B. Whether Granville can be held liable in his official capacity under § 4112.02

In his motion to dismiss, Granville argues that plaintiff's § 4112.02(A) claim brought against him in his official capacity should be dismissed because Granville is not an "employer" who can be held liable under that provision. (Doc. 10 at 12-13, citing Hauser, 17 N.E.3d at 557; Gibbs, 2017 WL 6451181, at *5; Morningstar v. Circleville Fire & EMS Dep't, 2018 WL 1365842 (S.D. Ohio Mar. 16, 2018)). Granville argues that because he is not an "employer" subject to liability under § 4112.02(A), he has statutory immunity from suit under Ohio Rev. Code § 2744.03(A)(6) and no exemption from immunity applies; i.e., plaintiff has not alleged facts to show that (1) Granville acted manifestly outside the scope of his employment, (2) his acts or omissions were committed with malicious purpose, in bad faith, or in a wanton or reckless manner, or (3) liability is expressly imposed upon him by Ohio Rev. Code § 4112.02(A).

In his response, plaintiff does not dispute that Granville is not an "employer" under § 4112.02 and that Granville is not subject to liability under § 4112.02(A). (Doc. 16 at 4). Rather, plaintiff clarifies that he brings a claim against Granville in his individual capacity under § 4112.02(J), which imposes liability on a "person" who aids or abets a discriminatory practice. (Id.). Plaintiff argues that he has alleged sufficient facts to support a claim that "Granville personally participated in, coerced, and compelled Plaintiff's termination" in violation of § 4112.02(J). (Id. at 5).

Granville asserts in his reply that he cannot be held liable under § 4112.02 because the statute does not create a cause of action against individual employees and servants of an employer. (Doc. 21 at 5-6).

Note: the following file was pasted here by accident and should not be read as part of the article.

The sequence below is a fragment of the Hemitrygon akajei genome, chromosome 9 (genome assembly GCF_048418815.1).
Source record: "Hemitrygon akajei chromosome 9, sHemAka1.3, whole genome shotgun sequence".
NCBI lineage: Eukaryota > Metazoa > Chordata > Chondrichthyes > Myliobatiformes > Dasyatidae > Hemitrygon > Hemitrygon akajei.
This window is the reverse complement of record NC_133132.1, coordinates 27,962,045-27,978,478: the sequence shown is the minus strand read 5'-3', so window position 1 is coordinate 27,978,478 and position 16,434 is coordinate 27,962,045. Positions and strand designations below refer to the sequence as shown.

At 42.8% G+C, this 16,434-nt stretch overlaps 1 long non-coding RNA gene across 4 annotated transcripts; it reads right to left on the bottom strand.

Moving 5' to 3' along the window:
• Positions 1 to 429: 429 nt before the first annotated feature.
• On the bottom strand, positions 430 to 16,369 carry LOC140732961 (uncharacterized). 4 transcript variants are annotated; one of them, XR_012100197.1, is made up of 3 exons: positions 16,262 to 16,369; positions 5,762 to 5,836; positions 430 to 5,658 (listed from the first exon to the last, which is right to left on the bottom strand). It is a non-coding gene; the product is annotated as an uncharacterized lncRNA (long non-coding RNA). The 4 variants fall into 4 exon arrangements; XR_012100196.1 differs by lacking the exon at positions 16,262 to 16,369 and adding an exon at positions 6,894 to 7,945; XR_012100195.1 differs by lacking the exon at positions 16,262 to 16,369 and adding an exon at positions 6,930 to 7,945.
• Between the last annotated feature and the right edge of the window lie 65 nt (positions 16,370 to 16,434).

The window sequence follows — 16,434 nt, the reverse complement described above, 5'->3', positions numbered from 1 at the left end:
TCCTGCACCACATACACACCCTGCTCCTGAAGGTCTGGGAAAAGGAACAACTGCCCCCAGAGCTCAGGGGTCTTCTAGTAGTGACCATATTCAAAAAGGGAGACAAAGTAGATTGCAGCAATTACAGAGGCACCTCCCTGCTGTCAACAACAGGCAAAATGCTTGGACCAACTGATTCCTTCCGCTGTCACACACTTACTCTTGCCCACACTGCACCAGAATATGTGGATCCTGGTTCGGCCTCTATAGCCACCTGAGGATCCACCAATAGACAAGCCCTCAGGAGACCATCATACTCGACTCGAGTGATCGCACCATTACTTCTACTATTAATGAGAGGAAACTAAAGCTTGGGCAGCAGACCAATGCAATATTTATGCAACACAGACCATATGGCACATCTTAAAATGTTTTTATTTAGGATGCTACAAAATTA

Granville does not argue in his reply memorandum that he is exempted from immunity by § 4112.02(J), which expressly imposes liability on a "person." This is consistent with Hauser, which found that §§ 4112.01(A)(2) and 4112.02(A) "do not expressly impose civil liability on political-subdivision employees so as to exempt them from immunity under R.C. 2744.03(A)(6)(c) [but] [a]n individual political-subdivision employee still faces liability under . . . the aiding-and-abetting provision in R.C. 4112.02(J)." Hauser, 17 N.E.3d at 559. --------

For the reasons discussed supra, plaintiff has adequately pled a disability discrimination claim against Granville in his individual capacity under § 4112.02(J). However, plaintiff does not allege that he seeks to hold Granville liable in his official capacity for the acts alleged in the complaint under any other provision of § 4112.02. Thus, plaintiff's claim against Granville in his official capacity under § 4112.02 should be dismissed.

C. Whether plaintiff can pursue a claim against Granville under 42 U.S.C. § 1983

Granville moves to dismiss plaintiff's § 1983 claim on the grounds (1) plaintiff improperly seeks to bring an ADA claim under § 1983, and (2) plaintiff has not alleged sufficient facts to show that Granville's personal actions caused plaintiff's alleged injury. (Doc. 10 at 10-12).